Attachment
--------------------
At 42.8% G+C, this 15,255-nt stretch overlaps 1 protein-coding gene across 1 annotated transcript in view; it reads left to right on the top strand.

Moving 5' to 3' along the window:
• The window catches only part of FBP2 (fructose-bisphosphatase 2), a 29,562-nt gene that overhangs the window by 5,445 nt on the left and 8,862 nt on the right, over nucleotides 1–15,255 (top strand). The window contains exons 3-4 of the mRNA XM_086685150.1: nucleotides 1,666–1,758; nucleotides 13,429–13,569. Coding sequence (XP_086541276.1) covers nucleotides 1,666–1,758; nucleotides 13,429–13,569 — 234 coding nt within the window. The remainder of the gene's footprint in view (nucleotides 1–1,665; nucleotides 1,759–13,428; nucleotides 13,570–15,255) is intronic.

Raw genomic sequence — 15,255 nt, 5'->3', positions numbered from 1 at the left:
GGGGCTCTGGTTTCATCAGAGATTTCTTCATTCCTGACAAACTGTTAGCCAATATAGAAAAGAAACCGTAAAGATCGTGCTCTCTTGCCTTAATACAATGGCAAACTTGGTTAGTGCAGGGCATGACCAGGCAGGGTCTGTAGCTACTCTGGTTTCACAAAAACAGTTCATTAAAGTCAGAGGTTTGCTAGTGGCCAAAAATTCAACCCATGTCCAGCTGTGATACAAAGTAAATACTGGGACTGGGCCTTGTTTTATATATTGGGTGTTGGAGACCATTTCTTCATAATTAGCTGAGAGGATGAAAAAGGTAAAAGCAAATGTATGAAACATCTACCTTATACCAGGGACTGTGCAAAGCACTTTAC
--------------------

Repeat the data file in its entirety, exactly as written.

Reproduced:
At 42.8% G+C, this 15,255-nt stretch overlaps 1 protein-coding gene across 1 annotated transcript in view; it reads left to right on the top strand.

Moving 5' to 3' along the window:
• The window catches only part of FBP2 (fructose-bisphosphatase 2), a 29,562-nt gene that overhangs the window by 5,445 nt on the left and 8,862 nt on the right, over nucleotides 1–15,255 (top strand). The window contains exons 3-4 of the mRNA XM_086685150.1: nucleotides 1,666–1,758; nucleotides 13,429–13,569. Coding sequence (XP_086541276.1) covers nucleotides 1,666–1,758; nucleotides 13,429–13,569 — 234 coding nt within the window. The remainder of the gene's footprint in view (nucleotides 1–1,665; nucleotides 1,759–13,428; nucleotides 13,570–15,255) is intronic.

Raw genomic sequence — 15,255 nt, 5'->3', positions numbered from 1 at the left:
GGGGCTCTGGTTTCATCAGAGATTTCTTCATTCCTGACAAACTGTTAGCCAATATAGAAAAGAAACCGTAAAGATCGTGCTCTCTTGCCTTAATACAATGGCAAACTTGGTTAGTGCAGGGCATGACCAGGCAGGGTCTGTAGCTACTCTGGTTTCACAAAAACAGTTCATTAAAGTCAGAGGTTTGCTAGTGGCCAAAAATTCAACCCATGTCCAGCTGTGATACAAAGTAAATACTGGGACTGGGCCTTGTTTTATATATTGGGTGTTGGAGACCATTTCTTCATAATTAGCTGAGAGGATGAAAAAGGTAAAAGCAAATGTATGAAACATCTACCTTATACCAGGGACTGTGCAAAGCACTTTAC